This is how you know it’s time to quit your job.

A lot of times, you can feel it in the air. The vibe is different and your mood is different. Your perspective is different from when you first started working at the place you’re at to now and things don’t quite mean the same to you. Even things that you previously hungered for (like praise or acknowledgement) doesn’t mean as much to you. When these things happen all at once, it’s probably time to start looking for a new job.

I’ve been there. I worked at a company that I gave my heart, soul, and time to for a little over three years. I’ve felt the tentacles of complacency and detachment start to wrap around me from time to time, but I never let them take hold. It wasn’t until recently that I realized that I wasn’t happy where I was working at and I felt like I had gained everything that I could from that particular job.

You can learn a lot from your coworkers, your bosses, and the different people you encounter when you work at one place long enough. But you get to a point where you outgrow your teachers and you have learned all that you could from the position you held. You start to find yourself struggling when you clock in to work and try to stay mentally checked in. But no matter how hard you try, you couldn’t hold on to the positive attitude you hoped to radiate long enough to get you through you shift.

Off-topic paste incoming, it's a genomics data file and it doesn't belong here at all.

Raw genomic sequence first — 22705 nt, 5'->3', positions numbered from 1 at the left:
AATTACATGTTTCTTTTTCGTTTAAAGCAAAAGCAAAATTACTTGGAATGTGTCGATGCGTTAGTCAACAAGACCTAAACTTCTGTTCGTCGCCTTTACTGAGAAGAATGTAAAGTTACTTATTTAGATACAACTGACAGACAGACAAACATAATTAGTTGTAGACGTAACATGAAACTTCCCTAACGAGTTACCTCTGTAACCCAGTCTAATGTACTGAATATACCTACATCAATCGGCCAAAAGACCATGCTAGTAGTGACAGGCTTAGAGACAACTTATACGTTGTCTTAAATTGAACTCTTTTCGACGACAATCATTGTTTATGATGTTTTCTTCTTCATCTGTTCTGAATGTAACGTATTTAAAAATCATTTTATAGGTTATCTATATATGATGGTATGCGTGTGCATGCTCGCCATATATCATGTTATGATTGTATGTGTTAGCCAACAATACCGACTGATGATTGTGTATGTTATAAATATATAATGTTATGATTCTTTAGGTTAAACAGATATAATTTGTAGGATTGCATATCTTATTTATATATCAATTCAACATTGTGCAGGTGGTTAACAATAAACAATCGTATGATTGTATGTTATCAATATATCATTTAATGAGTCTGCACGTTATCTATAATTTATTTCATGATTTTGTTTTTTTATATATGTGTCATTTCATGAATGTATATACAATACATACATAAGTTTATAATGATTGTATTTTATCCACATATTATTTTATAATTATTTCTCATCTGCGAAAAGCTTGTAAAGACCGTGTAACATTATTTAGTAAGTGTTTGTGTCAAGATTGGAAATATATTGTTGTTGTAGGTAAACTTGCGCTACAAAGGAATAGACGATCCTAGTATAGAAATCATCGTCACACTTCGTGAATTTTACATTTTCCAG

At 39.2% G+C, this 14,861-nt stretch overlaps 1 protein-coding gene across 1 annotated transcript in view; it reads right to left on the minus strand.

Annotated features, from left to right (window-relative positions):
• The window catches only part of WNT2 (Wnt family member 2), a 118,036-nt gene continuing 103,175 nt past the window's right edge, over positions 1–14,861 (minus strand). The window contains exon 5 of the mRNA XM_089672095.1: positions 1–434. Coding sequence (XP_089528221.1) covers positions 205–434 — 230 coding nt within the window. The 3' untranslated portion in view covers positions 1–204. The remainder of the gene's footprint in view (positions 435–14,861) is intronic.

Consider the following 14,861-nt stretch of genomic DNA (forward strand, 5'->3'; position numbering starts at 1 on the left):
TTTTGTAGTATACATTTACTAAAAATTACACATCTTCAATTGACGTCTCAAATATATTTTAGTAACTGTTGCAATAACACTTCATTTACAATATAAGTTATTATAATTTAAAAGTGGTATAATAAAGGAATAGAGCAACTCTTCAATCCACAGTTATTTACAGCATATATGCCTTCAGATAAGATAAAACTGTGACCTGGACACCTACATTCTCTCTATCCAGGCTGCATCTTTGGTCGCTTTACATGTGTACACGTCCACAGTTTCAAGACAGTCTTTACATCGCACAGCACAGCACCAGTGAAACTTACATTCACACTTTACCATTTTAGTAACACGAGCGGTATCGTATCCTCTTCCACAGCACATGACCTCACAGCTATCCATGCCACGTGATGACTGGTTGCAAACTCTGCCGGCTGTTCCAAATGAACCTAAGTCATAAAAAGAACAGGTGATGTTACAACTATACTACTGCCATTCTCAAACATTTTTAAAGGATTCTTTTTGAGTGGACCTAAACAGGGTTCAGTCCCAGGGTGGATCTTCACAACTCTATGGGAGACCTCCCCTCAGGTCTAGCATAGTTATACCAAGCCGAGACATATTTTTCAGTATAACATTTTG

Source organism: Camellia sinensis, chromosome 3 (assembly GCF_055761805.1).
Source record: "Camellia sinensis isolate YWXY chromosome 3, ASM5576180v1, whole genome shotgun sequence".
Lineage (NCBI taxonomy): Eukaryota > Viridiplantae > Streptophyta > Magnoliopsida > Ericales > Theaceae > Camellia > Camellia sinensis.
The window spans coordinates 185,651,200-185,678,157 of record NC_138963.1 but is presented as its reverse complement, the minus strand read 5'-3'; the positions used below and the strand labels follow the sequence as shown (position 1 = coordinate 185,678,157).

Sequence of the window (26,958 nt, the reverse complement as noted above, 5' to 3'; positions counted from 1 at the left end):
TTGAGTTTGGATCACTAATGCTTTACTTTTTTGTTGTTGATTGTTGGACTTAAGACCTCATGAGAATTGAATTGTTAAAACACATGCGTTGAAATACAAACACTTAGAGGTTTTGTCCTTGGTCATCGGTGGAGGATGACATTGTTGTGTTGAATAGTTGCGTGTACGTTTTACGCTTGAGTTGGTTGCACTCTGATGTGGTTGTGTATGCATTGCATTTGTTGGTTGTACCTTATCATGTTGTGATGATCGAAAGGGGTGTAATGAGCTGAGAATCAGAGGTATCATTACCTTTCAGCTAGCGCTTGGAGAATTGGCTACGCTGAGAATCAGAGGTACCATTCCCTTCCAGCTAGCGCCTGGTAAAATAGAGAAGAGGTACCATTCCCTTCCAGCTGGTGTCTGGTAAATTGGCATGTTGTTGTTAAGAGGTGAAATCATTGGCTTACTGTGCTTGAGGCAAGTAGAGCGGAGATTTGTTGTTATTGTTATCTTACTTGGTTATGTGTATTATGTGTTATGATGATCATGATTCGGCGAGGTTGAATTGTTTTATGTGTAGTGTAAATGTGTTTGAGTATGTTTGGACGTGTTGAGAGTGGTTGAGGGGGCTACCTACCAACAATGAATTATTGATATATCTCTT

And frankly, a lot of the time, you’re not the only one that notices the changes in your behavior. Your management team can see them too, but they don’t translate in quite the same way. You’re struggling because you’re feeling unchallenged and unfulfilled. Meanwhile, your bosses think you’ve lost your spark and have become lazy or bored. When this happens, it’s time to blow the dust off your resume and start looking for new job opportunities. It’s better to leave a job on your own terms than to be terminated from a position because you became disposable.

So now, it’s time for you to quit. Are you ready to take the jump?

Start off with working on your resume and researching companies you would like to work for. Take a look into the people they have hired and what qualities they might possess that you would like to emulate. Contact the hiring managers and see if they have any positions available. Once you have a few leads, start submitting your application/resume and start locking in interviews. (It’s always important to have a job before you leave your job!) Once the offers start rolling in, you’re ready to submit your two-weeks notice.

It’s also very important to rekindle old hobbies you used to have (like reading, blogging, and photography) and start doing what makes you happy again. When you prioritize yourself and emotionally detach yourself from a job that you’ve been working at for a while, it is much easier to commit yourself to a full-hearted search for a new job. Not only should you be looking for a new job, but you should look for a new opportunity where you can expand your skill set by trying something new or find a position that will elevate you to the next level, mentally and emotionally.

Your search for a new job should rejuvenate you and make you feel alive again. Your pursue of old passions should give you purpose and perspective on what truly makes you happy. When it’s time to leave a job, you’ll know it in your mind and sometimes even feel it in your stomach. New opportunities will come at you before you know it, so be prepared to take a jump, wake up from that state of mental and emotional hibernation, and fight.

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